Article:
Barnett’s matchup with Scherff, the 2014 Outland Trophy winner, almost didn’t happen. Barnett had been hampered by an injured shoulder, a problem that would eventual require surgery and keep him out of spring ball. Even though he typically plays on the right side, UT practiced Barnett on the left side to try to protect his ailing shoulder. The Vols staff wanted to play Barnett in the game on the left side as well, but the player lobbied to line up across from Scherff to maintain his usual role on the defense’s right side. Barnett’s stats were modest in the TaxSlayer Bowl — three tackles and one quarterback hurry — but UT was dominant, jumping out to a 35-7 halftime lead en route to a 45-28 win.

"He’s one of the most driven individuals I’ve ever been around," Jones said of Barnett. "From not only his play on the field but what he does off the field, in the classroom, in the community. Derek is a great symbol for what’s happening here with the transformation at Tennessee."

When Jones took over the UT coaching job in 2013, he inherited a program that under his predecessor Derek Dooley had suffered back-to-back losing seasons for the first time in over 100 years and had lost 14 of its previous 16 SEC games. Worse still, the program was in disarray off the field. Jones’ motto is "brick by brick," and he calls Barnett one of his pillars for his dogged work ethic and his attention to detail.

The Nashville native actually grew up an Ohio State fan, however the Buckeyes didn’t recruit him too hard until later in the process. By then, he was deciding between UT and Mizzou. Ultimately, the pull to help restore Tennessee football back to powerhouse status kept him in state, especially since so many other top recruits were doing so. Hurd, wideout Josh Malone and DB Todd Kelly Jr. were among the local blue-chippers buying in to Jones’ vision. "I just thought, ‘I don’t want to miss out on this,’ " Barnett said. "I had a good feeling that we could make a lot of noise here."

Sparked by Barnett, UT went 7-6 last season, notching the Vols’ first winning season since 2009 despite fielding the youngest team in the country. Off the field, the Vols just produced the highest team GPA in the program’s history at 2.85 (it was 2.33 the semester before Jones’ staff arrived). There were 51 Vols, including Barnett, to achieve a 3.0 GPA — up from 12 prior to this regime. Of their 10 mid-year enrollees, eight had a 3.0 or higher. In the previous semester, Barnett, a communications major, had a 3.2 GPA.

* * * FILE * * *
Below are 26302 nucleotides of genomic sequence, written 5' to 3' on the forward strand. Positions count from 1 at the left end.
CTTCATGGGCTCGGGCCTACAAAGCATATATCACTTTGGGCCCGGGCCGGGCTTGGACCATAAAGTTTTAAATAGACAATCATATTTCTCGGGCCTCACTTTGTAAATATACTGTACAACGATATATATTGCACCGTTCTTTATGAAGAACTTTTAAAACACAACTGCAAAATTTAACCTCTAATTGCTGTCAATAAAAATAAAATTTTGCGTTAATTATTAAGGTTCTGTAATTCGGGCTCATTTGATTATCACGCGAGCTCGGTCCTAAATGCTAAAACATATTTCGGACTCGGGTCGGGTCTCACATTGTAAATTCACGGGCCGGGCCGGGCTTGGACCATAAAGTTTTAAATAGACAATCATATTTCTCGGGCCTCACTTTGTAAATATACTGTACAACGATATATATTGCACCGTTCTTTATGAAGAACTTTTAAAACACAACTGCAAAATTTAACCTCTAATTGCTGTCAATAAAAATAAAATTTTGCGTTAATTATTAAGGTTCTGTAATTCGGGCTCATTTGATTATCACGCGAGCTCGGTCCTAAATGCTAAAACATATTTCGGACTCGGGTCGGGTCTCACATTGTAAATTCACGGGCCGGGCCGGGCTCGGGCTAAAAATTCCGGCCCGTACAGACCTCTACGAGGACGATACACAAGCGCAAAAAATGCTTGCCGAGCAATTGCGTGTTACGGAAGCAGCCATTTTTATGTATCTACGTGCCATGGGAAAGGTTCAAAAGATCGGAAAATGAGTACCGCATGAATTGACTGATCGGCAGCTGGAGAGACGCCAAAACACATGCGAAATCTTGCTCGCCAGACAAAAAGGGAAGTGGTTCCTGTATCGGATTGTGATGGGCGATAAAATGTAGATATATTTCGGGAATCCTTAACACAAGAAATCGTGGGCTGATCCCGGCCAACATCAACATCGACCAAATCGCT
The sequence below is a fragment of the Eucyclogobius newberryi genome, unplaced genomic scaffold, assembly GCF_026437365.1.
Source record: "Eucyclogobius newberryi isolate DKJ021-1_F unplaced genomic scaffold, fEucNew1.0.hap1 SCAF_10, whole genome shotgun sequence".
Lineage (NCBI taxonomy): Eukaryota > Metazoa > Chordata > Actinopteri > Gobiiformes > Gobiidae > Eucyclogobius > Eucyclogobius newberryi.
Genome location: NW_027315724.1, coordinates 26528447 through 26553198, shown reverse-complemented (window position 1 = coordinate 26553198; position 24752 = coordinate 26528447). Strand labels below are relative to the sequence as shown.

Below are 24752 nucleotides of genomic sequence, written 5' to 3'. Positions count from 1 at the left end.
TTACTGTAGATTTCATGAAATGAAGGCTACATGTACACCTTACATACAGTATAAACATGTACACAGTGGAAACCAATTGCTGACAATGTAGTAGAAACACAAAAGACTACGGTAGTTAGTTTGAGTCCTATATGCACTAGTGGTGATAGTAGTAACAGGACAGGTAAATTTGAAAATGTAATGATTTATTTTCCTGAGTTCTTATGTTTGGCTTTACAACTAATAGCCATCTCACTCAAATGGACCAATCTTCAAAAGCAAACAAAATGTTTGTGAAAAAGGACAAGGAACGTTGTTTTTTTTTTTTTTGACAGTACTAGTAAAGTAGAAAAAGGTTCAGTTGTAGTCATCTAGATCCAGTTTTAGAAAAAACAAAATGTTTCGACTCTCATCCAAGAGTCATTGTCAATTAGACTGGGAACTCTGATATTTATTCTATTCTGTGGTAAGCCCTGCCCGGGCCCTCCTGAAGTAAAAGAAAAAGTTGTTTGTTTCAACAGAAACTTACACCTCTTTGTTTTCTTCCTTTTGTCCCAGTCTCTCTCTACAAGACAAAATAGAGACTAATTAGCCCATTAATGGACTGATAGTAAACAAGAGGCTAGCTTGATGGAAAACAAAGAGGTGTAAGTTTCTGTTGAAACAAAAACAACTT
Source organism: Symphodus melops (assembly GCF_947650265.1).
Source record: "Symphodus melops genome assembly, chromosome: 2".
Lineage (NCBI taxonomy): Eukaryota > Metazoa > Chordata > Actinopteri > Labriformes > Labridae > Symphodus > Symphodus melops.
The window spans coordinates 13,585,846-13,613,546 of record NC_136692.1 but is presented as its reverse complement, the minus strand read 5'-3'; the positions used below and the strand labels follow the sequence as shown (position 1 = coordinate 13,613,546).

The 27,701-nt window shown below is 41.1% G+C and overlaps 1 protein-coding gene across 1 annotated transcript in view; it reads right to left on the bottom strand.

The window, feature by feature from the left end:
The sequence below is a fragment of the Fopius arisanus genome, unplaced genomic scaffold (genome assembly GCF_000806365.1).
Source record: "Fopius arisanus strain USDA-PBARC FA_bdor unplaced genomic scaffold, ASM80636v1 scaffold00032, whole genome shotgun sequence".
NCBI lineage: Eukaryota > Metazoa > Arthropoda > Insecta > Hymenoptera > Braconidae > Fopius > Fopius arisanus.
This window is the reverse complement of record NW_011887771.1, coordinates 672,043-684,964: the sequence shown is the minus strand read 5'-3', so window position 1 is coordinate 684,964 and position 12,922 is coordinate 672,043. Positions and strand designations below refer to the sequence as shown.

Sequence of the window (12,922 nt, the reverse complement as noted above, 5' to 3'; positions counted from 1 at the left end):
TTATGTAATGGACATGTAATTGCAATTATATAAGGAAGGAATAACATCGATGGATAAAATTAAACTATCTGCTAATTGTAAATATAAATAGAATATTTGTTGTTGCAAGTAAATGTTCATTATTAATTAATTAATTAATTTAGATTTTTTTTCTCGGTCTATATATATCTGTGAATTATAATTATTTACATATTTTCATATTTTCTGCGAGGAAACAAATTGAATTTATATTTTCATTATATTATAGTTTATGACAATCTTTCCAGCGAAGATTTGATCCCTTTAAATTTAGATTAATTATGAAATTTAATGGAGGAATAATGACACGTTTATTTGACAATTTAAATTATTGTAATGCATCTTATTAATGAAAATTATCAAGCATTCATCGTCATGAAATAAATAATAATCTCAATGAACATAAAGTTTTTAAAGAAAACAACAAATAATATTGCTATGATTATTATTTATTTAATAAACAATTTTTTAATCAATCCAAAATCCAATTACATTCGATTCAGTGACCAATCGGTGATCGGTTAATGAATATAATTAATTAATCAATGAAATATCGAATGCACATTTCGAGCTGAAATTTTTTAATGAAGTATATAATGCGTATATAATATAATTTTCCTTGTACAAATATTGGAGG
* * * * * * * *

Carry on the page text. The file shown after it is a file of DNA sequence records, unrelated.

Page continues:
"(Academics) are real important to my mom, so it’s very important to me," said Barnett. "I went to a good private high school (Brentwood Academy) that prepared me well for college. I think it’s more time management than anything. Sometimes you’re really tired and just want to get some sleep, but UT does a good job with helping us manage our time. I’d say they set us up for success."


Barnett’s drive and maturity is reflected when you hear him talk about his focus coming off a record-setting freshman season. Like whenever someone brings up his 20.5 TFLs, he thinks about the tackles for loss he missed out on. "I feel like there is so much improvement I can make and build on to what I did," he said, adding that he wants to do better at getting off blocks, use his hands more and be more consistent with his get-off.

Beyond that, the guy who has always looked and carried himself like he’s much older than he really is knows he’s no longer the youngest guy on the D-line. This winter, blue-chip recruits Shy Tuttle and Kyle Phillips arrived early. "I have to be a better leader now," Barnett says. "Shy and Kyle are here. I looked up to (senior) Curt Maggitt. He’s taught me a lot. Now I have to do the same thing for the younger guys. (Maggitt) said be vocal and don’t be afraid to get on somebody, because at the end of the day we’re all here to win ball games."

And so even from the sidelines, Barnett would let any of his teammates, especially the D-linemen, know if they’re not hustling to the ball. He says because of the effort he puts on film, Barnett feels he’s earned the right to speak out.

The coaching staff couldn’t be happier about that. This will still be one of the younger teams in the SEC and despite all the optimism around the state thanks to a strong finish to 2014 and a top-five recruiting class coming in, realistically the Vols are probably still a year away from making a run at the SEC East title, let alone the conference championship.

However, ask Barnett what a realistic goal is for 2015 and he doesn’t hesitate.

"To win the SEC championship," Barnett said. "We’re good. We have a lot of talent here."

Bruce Feldman is a senior college football reporter and columnist for FOXSports.com and FOX Sports 1. He is also a New York Times Bestselling author. His new book, The QB: The Making of Modern Quarterbacks, came out in October, 2014. Follow him on Twitter @BruceFeldmanCFB.